Product Details

ISBN-13: 9780807889121
Publisher: The University of North Carolina Press
Publication date: 11/30/2009
Series: Gender and American Culture
Sold by: Barnes & Noble
Format: NOOK Book
Pages: 304
File size: 3 MB

About the Author

Deborah Gray White is Board of Governors Professor of History at Rutgers University. Her previous books include Too Heavy a Load: Black Women in Defense of Themselves, 1894-1994 and Ar'n't I a Woman?: Female Slaves in the Plantation South.

Table of Contents

Acknowledgments     ix
Introduction: A Telling History   Deborah Gray White     1
Un Essai d'Ego-Histoire   Nell Irvin Painter     28
Becoming a Black Woman's Historian   Darlene Clark Hine     42
A Journey through History   Merline Pitre     58
Being and Thinking outside of the Box: A Black Woman's Experience in Academia   Rosalyn Terborg-Penn     72
My History in History   Deborah Gray White     85
The Politics of Memory and Place: Reflections of an African American Female Scholar   Sharon Harley     101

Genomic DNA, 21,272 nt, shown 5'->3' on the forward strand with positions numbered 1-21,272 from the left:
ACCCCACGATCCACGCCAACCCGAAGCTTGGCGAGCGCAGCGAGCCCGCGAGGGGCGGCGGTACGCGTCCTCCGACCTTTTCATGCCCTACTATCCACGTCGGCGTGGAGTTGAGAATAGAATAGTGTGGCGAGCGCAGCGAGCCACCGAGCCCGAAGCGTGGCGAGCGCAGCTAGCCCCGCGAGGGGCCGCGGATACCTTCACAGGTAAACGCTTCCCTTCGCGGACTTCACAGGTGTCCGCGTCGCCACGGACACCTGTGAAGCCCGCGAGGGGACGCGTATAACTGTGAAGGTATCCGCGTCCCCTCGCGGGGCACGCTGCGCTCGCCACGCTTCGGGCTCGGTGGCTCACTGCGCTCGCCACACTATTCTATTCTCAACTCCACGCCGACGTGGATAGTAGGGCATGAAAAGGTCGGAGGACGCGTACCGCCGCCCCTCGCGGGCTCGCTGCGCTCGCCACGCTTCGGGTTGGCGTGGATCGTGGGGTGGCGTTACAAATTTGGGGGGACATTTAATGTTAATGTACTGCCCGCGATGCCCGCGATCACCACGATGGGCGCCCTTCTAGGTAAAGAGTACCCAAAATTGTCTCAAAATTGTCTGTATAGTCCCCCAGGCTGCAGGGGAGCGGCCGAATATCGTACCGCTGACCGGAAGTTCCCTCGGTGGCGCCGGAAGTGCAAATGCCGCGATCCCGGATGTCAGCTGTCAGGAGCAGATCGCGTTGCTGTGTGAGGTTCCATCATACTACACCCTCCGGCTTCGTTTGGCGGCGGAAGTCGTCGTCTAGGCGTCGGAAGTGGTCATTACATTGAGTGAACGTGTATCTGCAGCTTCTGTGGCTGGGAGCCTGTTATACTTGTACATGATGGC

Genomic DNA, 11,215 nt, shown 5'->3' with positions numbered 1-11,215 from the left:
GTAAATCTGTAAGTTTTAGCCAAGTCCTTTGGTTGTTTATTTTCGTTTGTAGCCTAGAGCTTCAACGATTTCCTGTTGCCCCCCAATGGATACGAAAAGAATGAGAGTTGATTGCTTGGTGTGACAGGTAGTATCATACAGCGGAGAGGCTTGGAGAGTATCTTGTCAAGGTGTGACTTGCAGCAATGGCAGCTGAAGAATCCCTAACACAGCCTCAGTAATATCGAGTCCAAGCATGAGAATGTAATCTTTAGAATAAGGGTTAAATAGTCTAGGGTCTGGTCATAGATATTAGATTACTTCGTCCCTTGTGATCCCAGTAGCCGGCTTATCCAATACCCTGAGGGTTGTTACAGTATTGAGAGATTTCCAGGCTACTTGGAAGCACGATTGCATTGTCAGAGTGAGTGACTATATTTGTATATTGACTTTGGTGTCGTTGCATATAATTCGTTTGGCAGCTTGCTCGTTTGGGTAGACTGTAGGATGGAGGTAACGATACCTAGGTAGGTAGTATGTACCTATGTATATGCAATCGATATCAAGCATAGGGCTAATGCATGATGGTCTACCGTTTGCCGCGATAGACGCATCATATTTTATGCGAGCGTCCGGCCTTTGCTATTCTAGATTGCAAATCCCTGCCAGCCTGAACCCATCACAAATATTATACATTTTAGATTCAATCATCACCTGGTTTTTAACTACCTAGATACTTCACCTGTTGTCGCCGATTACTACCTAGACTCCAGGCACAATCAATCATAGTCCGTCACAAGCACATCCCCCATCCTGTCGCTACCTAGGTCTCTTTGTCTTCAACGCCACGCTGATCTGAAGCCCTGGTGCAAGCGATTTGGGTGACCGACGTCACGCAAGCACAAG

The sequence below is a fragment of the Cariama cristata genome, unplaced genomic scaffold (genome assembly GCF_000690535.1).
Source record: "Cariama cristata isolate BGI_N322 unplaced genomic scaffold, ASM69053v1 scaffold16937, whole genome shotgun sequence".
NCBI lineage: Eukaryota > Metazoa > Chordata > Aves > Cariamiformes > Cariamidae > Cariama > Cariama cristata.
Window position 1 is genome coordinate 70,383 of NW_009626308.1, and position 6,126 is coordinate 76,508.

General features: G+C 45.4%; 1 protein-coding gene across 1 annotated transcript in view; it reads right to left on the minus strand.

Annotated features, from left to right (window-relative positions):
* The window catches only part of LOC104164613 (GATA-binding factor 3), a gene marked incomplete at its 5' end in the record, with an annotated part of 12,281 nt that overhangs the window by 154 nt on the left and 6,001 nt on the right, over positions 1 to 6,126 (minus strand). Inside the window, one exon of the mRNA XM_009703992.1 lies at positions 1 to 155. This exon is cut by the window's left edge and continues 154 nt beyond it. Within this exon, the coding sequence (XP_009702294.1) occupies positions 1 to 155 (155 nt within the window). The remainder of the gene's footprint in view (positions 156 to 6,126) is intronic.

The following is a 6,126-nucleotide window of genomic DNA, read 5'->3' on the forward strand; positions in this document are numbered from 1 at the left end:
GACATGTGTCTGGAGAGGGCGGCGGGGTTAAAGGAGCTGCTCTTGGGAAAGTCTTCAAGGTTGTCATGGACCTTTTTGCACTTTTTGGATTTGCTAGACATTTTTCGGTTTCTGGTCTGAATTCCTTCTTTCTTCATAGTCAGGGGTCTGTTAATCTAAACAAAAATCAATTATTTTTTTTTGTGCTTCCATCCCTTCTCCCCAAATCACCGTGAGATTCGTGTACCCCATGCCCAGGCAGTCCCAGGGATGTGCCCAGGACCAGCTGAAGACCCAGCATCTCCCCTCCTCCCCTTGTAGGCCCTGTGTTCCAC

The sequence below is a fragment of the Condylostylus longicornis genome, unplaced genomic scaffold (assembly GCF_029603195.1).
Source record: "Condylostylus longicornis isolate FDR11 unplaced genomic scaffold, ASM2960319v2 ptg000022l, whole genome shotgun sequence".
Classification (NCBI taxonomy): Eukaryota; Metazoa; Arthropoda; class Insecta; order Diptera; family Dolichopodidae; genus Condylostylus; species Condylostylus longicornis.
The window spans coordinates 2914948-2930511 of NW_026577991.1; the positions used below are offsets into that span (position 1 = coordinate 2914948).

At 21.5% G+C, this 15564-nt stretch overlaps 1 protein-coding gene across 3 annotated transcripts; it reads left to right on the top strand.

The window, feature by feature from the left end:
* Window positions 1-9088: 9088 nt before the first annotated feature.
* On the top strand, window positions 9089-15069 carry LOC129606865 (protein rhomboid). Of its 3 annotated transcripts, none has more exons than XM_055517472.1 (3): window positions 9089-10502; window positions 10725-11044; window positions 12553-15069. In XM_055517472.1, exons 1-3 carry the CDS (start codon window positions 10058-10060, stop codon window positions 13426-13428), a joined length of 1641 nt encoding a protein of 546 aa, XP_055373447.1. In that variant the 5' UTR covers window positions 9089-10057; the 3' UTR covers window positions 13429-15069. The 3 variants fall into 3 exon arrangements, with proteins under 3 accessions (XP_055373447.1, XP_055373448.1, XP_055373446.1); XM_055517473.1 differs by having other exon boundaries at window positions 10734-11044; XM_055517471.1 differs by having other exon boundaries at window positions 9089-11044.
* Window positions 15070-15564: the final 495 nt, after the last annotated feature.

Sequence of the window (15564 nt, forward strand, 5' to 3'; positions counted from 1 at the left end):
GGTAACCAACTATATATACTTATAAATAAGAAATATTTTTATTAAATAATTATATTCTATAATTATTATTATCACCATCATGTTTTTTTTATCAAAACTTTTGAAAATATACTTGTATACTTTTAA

History without Illusion   Julie Saville     135
On the Margins: Creating a Space and Place in the Academy   Wanda A. Hendricks     146
History Lessons   Brenda Elaine Stevenson     158
The Death of Dry Tears   Ula Taylor     172
Looking Backward in Order to Go Forward: Black Women Historians and Black Women's History   Mia Bay     182
Journey toward a Different Self: The Defining Power of Illness, Race, and Gender   Chana Kai Lee     200
Bodies of History   Elsa Barkley Brown     215
Experiencing Black Feminism   Jennifer L. Morgan     228
Dancing on the Edges of History, but Never Dancing Alone   Barbara Ransby     240
How a Hundred Years of History Tracked Me Down   Leslie Brown     252
Not So Ivory: African American Women Historians Creating Academic Communities   Crystal N. Feimster     270
Contributors     285

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From the Publisher

This is a compelling collection of essays by a distinguished group of women who have made history in a double sense--through both their lives and their writings. More than merely autobiography, this volume illuminates the manifold ways that legacies of slavery and Jim Crow have shaped knowledge production as well as the producers of knowledge. Together, these essays document the emergence of black women's voices in powerful ways that inform, instruct, and inspire. This book will change lives--and even the writing of history.--Eileen Boris, University of California, Santa Barbara